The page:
Keywords: Counterparty Credit Limits,Counterparty Risk,Price Formation,Market Design,Systemic Risk
    Date: 2017
  7. By: Kent Daniel; Lira Mota; Simon Rottke; Tano Santos
    Abstract: In the finance literature, a common practice is to create factor-portfolios by sorting on characteristics (such as book-to-market, profitability or investment) associated with average returns. The goal of this exercise is to create a parsimonious set of factor-portfolios that explain the cross-section of average returns, in the sense that the returns of these factor-portfolios span the mean-variance efficient portfolio. We argue that this is unlikely to be the case, as factor-portfolios constructed in this way fail to incorporate information about the covariance structure of returns. By using a high statistical power methodology to forecast future covariances, we are able to construct a set of portfolios which maintains the expected return, but hedges out much of the unpriced risk. We apply our methodology to hedge out unpriced risk in the Fama and French (2015) five-factors. We find that the squared Sharpe ratio of the optimal combination of the resulting hedged factor-portfolios is 2.29, compared with 1.31 for the unhedged portfolios, and is highly statistically significant.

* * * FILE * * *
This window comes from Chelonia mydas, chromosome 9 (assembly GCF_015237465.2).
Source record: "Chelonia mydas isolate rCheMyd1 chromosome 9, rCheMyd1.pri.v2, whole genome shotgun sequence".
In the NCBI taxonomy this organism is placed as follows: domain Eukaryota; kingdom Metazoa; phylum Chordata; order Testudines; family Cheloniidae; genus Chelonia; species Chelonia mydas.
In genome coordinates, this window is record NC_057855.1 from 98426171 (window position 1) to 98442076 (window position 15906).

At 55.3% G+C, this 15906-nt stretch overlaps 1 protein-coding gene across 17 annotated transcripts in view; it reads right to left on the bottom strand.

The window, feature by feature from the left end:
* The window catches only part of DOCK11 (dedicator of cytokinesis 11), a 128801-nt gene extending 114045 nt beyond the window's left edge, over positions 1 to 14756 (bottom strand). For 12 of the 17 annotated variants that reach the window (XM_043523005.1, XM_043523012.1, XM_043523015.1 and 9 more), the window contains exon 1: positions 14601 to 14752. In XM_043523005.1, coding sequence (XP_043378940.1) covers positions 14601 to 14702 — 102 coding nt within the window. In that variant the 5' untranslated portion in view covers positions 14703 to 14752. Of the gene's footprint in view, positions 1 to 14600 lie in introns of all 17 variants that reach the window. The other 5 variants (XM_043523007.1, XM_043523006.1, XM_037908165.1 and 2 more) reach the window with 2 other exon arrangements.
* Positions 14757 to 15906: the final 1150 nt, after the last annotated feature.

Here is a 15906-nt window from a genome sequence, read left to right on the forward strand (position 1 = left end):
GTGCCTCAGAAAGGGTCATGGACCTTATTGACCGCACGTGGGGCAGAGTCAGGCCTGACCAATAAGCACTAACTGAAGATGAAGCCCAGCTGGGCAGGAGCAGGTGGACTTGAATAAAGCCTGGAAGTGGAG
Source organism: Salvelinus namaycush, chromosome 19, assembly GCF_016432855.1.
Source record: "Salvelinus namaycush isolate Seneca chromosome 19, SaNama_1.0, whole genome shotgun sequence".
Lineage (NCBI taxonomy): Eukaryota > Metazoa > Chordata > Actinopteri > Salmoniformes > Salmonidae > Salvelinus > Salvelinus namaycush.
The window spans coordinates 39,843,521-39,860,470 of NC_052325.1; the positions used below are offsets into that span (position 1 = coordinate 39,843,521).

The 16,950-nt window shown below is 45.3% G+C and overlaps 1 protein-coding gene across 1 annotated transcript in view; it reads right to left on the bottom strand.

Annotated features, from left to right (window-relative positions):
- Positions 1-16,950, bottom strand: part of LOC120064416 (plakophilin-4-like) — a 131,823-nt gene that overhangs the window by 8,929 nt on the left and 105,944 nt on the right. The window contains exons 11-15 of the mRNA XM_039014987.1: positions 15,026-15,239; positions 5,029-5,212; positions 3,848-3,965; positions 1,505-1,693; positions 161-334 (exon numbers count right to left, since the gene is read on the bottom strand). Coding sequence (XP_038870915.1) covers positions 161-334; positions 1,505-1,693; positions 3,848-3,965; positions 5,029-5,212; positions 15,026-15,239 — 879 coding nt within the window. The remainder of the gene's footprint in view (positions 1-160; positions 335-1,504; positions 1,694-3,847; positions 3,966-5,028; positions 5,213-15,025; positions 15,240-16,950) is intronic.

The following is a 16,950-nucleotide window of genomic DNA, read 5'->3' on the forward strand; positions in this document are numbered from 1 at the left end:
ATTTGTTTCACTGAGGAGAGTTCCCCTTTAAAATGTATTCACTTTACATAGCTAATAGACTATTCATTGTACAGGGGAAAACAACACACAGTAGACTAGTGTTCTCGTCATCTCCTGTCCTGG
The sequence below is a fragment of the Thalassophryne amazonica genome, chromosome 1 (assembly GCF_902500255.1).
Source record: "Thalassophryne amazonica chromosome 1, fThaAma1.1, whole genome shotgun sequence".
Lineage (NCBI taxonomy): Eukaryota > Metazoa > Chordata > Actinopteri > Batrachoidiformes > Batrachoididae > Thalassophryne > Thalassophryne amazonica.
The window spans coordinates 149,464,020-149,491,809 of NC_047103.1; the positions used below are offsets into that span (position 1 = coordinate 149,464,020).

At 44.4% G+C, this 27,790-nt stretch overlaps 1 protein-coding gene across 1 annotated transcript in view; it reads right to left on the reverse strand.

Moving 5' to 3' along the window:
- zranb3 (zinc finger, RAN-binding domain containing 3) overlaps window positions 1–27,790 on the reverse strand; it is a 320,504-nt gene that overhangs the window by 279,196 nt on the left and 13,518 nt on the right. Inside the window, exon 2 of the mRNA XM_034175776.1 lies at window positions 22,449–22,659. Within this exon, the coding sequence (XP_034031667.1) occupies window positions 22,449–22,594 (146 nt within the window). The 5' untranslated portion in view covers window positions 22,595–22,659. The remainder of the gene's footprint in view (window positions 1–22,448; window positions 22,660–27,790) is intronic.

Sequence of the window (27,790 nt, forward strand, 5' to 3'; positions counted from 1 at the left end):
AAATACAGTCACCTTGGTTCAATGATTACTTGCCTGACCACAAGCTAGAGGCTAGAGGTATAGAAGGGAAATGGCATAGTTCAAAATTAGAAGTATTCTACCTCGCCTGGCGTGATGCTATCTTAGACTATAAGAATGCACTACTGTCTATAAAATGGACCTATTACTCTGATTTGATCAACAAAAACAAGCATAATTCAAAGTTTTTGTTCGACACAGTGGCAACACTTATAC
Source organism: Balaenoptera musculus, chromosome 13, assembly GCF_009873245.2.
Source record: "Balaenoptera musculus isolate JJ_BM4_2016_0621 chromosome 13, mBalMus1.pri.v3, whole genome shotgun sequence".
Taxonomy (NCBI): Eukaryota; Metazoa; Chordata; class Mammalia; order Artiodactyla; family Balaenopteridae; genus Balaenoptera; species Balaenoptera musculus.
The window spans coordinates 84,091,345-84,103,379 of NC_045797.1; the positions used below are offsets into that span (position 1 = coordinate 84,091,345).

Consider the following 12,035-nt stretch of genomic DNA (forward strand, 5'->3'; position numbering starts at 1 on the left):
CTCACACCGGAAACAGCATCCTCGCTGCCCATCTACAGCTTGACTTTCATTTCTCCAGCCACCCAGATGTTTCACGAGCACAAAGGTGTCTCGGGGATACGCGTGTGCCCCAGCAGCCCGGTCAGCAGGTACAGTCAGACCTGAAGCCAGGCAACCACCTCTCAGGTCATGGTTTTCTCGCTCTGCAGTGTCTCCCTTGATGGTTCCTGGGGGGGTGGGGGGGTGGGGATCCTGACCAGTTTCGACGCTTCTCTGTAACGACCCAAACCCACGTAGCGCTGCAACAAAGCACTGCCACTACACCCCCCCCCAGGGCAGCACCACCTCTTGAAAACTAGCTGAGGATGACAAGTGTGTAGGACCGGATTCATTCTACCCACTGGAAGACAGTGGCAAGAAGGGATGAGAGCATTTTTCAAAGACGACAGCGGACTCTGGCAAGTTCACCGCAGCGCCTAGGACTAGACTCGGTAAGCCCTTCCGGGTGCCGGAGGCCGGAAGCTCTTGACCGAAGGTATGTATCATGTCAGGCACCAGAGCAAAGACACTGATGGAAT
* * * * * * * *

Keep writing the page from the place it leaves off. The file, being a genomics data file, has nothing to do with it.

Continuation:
JEL: G00 G1 G12 G14
    Date: 2017–12
  8. By: Gery Geenens; Richard Dunn